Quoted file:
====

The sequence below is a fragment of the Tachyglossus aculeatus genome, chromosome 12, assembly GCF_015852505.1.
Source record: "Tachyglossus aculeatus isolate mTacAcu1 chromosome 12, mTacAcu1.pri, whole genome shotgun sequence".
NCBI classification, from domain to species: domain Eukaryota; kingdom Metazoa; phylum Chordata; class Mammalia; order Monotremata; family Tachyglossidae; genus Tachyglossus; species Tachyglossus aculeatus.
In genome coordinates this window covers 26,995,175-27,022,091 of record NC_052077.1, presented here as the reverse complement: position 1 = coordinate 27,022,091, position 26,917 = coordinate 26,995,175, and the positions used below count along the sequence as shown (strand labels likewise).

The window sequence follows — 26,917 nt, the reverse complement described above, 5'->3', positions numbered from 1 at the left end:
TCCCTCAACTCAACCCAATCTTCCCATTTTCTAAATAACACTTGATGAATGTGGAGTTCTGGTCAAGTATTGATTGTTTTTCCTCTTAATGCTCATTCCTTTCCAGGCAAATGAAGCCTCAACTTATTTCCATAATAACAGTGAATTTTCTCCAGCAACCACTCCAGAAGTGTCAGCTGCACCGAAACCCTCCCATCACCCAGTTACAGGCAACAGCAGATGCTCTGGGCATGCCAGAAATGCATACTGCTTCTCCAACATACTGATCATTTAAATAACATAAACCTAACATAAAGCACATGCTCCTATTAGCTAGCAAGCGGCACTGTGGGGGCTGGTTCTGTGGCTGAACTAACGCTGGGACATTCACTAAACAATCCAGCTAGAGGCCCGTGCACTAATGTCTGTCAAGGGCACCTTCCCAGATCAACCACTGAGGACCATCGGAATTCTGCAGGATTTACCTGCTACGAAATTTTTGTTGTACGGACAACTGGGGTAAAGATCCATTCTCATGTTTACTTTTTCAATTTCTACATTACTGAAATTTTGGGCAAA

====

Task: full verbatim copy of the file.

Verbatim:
The sequence below is a fragment of the Tachyglossus aculeatus genome, chromosome 12, assembly GCF_015852505.1.
Source record: "Tachyglossus aculeatus isolate mTacAcu1 chromosome 12, mTacAcu1.pri, whole genome shotgun sequence".
NCBI classification, from domain to species: domain Eukaryota; kingdom Metazoa; phylum Chordata; class Mammalia; order Monotremata; family Tachyglossidae; genus Tachyglossus; species Tachyglossus aculeatus.
In genome coordinates this window covers 26,995,175-27,022,091 of record NC_052077.1, presented here as the reverse complement: position 1 = coordinate 27,022,091, position 26,917 = coordinate 26,995,175, and the positions used below count along the sequence as shown (strand labels likewise).

The window sequence follows — 26,917 nt, the reverse complement described above, 5'->3', positions numbered from 1 at the left end:
TCCCTCAACTCAACCCAATCTTCCCATTTTCTAAATAACACTTGATGAATGTGGAGTTCTGGTCAAGTATTGATTGTTTTTCCTCTTAATGCTCATTCCTTTCCAGGCAAATGAAGCCTCAACTTATTTCCATAATAACAGTGAATTTTCTCCAGCAACCACTCCAGAAGTGTCAGCTGCACCGAAACCCTCCCATCACCCAGTTACAGGCAACAGCAGATGCTCTGGGCATGCCAGAAATGCATACTGCTTCTCCAACATACTGATCATTTAAATAACATAAACCTAACATAAAGCACATGCTCCTATTAGCTAGCAAGCGGCACTGTGGGGGCTGGTTCTGTGGCTGAACTAACGCTGGGACATTCACTAAACAATCCAGCTAGAGGCCCGTGCACTAATGTCTGTCAAGGGCACCTTCCCAGATCAACCACTGAGGACCATCGGAATTCTGCAGGATTTACCTGCTACGAAATTTTTGTTGTACGGACAACTGGGGTAAAGATCCATTCTCATGTTTACTTTTTCAATTTCTACATTACTGAAATTTTGGGCAAA